After decades of lethargic power demand—and negative growth in 2017—U.S. electricity use is expected to grow steadily through 2050, driven by a healthy economy and increasing efficiency, the U.S. Energy Information Administration (EIA) projects in its Annual Electricity Outlook 2018 (AEO2018).
However, during that period, direct-use generation will outpace growth in retail sales as more rooftop photovoltaic (PV) and natural gas combined heat and power (CHP) installations are adopted, says the agency’s annual report, which models projections of domestic energy markets through 2050 to pinpoint key trends affecting energy use and supply.
Meanwhile, a boost in natural gas production could markedly tamp down gas prices, roiling the outlook for other fuel sources in the current generation mix. While gas spot prices may increase despite continued technological advances that support increased production, prices at Henry Hub are expected to be 14% lower on average through 2050 compared to a reference case modeled in the EIA’s 2017 report, owing to an estimated increase in lower-cost resources, primarily in the Permian and Appalachian basins.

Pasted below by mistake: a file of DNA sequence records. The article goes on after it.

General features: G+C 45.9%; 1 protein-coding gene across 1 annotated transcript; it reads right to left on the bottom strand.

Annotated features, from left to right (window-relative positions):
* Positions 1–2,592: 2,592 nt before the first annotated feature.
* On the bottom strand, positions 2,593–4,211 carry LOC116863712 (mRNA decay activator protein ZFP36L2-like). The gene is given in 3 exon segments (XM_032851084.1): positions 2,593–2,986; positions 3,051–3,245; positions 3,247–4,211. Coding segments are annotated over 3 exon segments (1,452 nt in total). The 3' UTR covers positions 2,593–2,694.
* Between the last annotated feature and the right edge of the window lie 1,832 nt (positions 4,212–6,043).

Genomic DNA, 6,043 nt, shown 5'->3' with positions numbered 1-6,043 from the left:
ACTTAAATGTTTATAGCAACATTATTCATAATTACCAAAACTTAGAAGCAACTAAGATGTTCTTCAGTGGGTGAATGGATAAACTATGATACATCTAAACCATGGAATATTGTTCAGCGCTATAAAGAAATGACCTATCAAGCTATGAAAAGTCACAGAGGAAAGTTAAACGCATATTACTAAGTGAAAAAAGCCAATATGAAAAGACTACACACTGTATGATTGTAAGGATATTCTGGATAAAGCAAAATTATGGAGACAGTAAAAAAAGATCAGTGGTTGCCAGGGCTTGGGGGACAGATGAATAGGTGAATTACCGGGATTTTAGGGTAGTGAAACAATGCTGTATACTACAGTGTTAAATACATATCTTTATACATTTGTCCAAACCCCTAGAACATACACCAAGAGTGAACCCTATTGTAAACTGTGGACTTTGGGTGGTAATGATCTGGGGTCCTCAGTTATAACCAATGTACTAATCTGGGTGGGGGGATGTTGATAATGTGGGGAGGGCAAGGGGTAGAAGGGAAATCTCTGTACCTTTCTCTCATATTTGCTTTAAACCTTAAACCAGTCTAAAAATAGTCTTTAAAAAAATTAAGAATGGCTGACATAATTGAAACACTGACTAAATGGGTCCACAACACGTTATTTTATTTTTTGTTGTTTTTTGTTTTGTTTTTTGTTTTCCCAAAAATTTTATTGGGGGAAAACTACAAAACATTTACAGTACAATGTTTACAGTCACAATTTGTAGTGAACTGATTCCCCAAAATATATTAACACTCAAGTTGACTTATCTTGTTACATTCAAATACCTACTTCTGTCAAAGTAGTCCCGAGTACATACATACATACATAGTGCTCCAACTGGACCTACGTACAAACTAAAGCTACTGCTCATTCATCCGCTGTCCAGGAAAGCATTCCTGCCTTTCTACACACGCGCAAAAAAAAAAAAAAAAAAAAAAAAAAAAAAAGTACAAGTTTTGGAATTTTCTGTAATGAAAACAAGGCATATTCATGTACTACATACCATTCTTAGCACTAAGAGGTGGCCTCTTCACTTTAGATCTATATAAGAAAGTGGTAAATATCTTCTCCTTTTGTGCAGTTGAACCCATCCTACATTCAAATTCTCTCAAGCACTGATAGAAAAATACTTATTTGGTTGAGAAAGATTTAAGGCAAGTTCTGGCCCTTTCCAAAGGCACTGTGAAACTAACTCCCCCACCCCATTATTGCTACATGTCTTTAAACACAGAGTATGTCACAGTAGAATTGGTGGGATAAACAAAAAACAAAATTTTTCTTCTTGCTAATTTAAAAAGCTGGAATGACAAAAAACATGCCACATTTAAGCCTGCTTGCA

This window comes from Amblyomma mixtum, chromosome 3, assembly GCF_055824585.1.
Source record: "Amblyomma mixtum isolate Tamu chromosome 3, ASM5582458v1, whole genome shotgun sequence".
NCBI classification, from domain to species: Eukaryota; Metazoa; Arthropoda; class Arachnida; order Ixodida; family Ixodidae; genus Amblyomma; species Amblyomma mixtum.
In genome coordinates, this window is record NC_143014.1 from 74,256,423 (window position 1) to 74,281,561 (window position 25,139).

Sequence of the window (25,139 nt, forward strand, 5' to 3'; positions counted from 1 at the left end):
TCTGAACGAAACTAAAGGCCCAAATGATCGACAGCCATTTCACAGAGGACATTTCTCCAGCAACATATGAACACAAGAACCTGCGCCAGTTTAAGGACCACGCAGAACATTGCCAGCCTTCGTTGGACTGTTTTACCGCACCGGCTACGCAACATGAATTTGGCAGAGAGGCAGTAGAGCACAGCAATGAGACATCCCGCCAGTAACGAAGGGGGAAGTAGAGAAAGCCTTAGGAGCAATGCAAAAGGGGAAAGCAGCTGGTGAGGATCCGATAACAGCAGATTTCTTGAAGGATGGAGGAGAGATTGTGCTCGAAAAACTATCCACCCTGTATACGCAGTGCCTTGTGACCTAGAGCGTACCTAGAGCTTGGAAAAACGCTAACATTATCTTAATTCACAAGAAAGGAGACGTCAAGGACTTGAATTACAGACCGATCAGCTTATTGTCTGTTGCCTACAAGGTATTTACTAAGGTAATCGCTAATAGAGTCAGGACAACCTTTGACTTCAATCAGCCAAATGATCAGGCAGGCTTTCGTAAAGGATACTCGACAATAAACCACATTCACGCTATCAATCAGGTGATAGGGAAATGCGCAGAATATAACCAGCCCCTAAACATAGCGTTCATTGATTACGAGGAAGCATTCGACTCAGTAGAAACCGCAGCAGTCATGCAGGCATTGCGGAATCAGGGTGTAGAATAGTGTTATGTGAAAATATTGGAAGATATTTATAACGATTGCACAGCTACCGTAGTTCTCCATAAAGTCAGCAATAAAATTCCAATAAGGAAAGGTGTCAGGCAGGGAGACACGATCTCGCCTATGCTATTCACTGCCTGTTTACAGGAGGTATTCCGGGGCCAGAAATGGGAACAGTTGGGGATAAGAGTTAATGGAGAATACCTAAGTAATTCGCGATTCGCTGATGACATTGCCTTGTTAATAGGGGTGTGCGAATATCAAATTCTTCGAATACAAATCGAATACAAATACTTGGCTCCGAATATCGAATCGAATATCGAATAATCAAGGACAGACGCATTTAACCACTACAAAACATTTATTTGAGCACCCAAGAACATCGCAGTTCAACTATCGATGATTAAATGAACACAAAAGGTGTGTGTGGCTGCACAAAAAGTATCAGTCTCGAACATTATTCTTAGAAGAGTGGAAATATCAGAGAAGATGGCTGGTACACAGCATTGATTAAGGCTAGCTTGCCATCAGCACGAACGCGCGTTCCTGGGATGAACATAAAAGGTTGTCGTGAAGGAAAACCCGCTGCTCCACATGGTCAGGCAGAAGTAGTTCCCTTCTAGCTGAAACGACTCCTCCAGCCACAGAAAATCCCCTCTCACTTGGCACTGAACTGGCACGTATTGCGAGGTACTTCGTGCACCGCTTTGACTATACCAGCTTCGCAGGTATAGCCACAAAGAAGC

A Bane and Boon of Cheap Gas
The AEO2018, compared to AEO2017, dismisses impacts of the Clean Power Plan—the Obama administration’s legacy climate rule that remains in legal limbo and will likely be replaced. It also factors in a number of current state and regional policies, including the Illinois Future Energy Jobs Act, the New York Clean Energy Standard, the Maryland Clean Energy Jobs Act, and the Regional Greenhouse Gas Initiative.
Overall, low gas prices are projected to depress generation costs by 10% from 2017 to 2050. Average power prices are expected to remain relatively flat, however, mainly because transmission costs will increase by 24% and distribution costs will increase by 25%. This reflects a “need to replace aging infrastructure and upgrade the grid to accommodate changing reliability standards,” the EIA said.